Discover the passion at NIC’s Student Art Event

Saturday, Feb. 14 from 7-11 p.m. in Raven Hall and Shadbolt Studios

On Saturday the students enrolled in the School of Fine Arts and Design as well as the Emily Carr External BFA Degree program at North Island College will be showing a dynamic selection of their work.

The student-run Art Event will present an opportunity to discover the passion and process of talented emerging artists.

To understand on a personal level what kind of experience it is to be an art student at NIC, we asked the simple question, “Why do you do art, and what does the Student Art Event mean to you?”

For Liana Kelly, a first-year fine arts diploma student, art is her way to visually communicate and express herself with others. Being a first-year, she got to explore many different mediums and courses to try out different artistic practices.

Art for Kelly isn’t about the grade, but about the experience and journey to the finished project.

“I do it because it makes me so happy, it inspires the ambition i nside of me,” she said. “When I create something and share it with those around me, and I see how much time they spend appreciating my work, that’s when I know I’m doing the right thing, being in the Fine Arts Program.”

For Cleo Agar, a first year dual-credit fine arts diploma student, the different art programs allowed her to try new things she never would have otherwise been interested in. As part of a 3D sculpture class, using large machinery is quite normal to create outstanding masterpieces.

Being one of the youngest students in the program, Cleo has found tremendous success in her first semester. For Cleo it’s not about her own process but about being with a room full of creative, hardworking people.

“The art show is a celebration of all we have achieved and learnt during our education here,” she said.

For many students, art is how they express themselves; sharing in unique ways how they see the world. Students spend hours sketching out ideas, forming concepts, experimenting with a variety of materials and testing out different formats to see which best fits their creative process. The final creation is formed from hours of craftsmanship, dedication, and hard work.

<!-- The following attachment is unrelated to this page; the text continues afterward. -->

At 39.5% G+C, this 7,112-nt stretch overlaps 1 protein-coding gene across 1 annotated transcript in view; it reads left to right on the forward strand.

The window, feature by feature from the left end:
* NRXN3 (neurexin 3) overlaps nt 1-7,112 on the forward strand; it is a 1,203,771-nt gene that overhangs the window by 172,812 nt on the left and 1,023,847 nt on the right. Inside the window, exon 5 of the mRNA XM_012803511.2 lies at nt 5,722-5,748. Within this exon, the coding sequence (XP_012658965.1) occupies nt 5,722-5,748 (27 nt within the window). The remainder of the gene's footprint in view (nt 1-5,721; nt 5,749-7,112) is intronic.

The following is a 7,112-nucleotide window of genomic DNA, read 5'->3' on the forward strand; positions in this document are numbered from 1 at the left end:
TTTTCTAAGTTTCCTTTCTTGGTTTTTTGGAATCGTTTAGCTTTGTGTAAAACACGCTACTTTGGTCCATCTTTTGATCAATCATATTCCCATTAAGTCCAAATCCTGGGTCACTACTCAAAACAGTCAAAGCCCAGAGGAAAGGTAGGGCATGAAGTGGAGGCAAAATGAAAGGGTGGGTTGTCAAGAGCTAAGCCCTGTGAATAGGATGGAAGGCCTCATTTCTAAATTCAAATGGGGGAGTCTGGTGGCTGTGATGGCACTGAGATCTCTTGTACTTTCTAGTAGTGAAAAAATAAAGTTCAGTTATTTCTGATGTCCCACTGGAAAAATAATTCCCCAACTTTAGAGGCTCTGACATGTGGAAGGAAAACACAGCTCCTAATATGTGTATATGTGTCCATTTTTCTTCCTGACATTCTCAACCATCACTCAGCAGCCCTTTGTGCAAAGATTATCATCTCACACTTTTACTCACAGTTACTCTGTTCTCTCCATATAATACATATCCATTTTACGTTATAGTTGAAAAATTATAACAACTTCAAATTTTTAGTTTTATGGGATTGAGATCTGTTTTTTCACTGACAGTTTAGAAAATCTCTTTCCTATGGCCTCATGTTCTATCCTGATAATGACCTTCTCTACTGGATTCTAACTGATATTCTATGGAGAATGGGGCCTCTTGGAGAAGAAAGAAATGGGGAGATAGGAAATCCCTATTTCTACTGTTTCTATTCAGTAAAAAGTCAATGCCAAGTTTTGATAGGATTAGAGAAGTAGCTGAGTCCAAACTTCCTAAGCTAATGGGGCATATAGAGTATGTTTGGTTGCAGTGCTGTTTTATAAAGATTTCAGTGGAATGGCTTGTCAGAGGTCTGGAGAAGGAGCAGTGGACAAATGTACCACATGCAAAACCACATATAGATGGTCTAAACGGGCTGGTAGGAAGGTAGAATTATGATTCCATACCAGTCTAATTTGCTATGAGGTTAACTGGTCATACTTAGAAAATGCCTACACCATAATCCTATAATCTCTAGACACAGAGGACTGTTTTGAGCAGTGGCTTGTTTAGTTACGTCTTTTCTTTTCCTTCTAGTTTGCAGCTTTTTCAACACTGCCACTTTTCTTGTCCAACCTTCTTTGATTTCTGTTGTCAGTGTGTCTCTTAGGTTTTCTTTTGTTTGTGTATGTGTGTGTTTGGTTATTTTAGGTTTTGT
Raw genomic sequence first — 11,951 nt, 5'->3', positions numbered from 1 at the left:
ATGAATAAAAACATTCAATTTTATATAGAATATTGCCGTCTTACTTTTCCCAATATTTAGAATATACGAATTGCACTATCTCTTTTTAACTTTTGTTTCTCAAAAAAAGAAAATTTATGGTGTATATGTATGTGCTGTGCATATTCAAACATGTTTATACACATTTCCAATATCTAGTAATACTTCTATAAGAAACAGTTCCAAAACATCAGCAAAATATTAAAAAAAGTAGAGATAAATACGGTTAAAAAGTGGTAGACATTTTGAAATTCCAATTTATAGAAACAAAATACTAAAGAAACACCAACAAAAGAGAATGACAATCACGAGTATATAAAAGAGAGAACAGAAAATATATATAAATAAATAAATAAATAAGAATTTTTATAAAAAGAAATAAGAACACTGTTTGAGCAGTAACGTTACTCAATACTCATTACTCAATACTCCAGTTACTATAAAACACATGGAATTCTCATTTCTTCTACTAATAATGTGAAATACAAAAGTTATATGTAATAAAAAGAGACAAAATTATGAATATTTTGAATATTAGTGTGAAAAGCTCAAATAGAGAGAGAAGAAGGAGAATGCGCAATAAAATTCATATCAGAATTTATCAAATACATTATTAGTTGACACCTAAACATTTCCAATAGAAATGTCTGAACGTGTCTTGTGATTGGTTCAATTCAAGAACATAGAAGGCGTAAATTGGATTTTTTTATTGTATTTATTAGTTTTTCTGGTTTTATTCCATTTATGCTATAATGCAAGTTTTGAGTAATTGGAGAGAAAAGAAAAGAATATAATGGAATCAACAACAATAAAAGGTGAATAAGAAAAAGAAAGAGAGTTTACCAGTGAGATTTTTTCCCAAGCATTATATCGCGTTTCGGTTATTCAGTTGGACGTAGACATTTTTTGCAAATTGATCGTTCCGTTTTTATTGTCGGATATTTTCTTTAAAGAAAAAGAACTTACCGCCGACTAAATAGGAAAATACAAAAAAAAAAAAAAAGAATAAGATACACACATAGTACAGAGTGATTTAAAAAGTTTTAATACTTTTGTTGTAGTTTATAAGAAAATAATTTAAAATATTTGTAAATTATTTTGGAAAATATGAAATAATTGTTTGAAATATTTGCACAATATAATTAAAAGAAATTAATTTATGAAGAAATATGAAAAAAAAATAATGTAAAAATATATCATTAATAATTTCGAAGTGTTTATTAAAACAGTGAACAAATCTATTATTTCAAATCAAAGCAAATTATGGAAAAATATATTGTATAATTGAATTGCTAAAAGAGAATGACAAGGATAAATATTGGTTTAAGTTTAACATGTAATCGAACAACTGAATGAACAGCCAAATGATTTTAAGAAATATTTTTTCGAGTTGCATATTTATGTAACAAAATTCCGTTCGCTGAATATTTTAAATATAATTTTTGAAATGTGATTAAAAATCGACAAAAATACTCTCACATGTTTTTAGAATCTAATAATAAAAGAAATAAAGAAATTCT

The Student Art Event is about celebrating the finished projects, the community of student artists, and appreciating all of the hard work that has been done.

The Student Art Event will take place in Raven Hall and Shadbolt Studios at North Island College’s Comox Valley campus, 2300 Ryan Road, Courtenay, Saturday, Feb. 14 from 7-11 p.m.

Admission to the event is free and open to the public; all ages are welcome.


Just Posted

‘Police are ready’ for legal pot, say Canadian chiefs

But Canadians won’t see major policing changes as pot becomes legal

VIDEO: Care-A-Van offers more than just care in a van

Mobile clinic brings medical and social services to the Valley’s most vulnerable

Comox Valley Regional District seeking input on development of Tsolum River Agricultural Watershed Plan

This fall, the Comox Valley Regional District (CVRD) is inviting the community… Continue reading

Lane closure in Courtenay at Lewis Centre

The City of Courtenay will be working on the water distribution system… Continue reading

Comox Valley’s Rainbow Youth Theatre hosting 30th birthday party

Join Rainbow Youth Theatre for a 30th anniversary celebration at the Sid… Continue reading

Video: An up-close look at beluga whales in Hudson Bay

An up-close look as some belugas greet whale watchers off the coast of Churchill, Manitoba

Canucks: Pettersson in concussion protocol, Beagle out with broken forearm

Head coach Travis Green called the hit ‘a dirty play’

Courtenay’s Dingwall Road to be temporarily closed for construction

Next week, the intersection of Dingwall Road and McQuillan Road will be… Continue reading

5 tips for talking to your kids about cannabis

Health officials recommend sharing a harm reduction-related message.

NHL players say Canada’s legalization of marijuana won’t impact them

NHL players say the legalization of marijuana in Canada won’t change how they go about their business.

Automated cars could kill wide range of jobs, federal documents say

Internal government documents show that more than one million jobs could be lost to automated vehicles, with ripple effects far beyond the likeliest professions.

Private marijuana stores should shut down, Mike Farnworth says

B.C. has approved 62 licences, but they still need local approval

HPV vaccine does not lead to riskier sex among teen girls: UBC

Girls are less likely to have sex now than they were a decade ago

VIDEO: Rescued eagle released in Ucluelet

“I’m very confident that he’s going to make it. He’s done very well.”

Most Read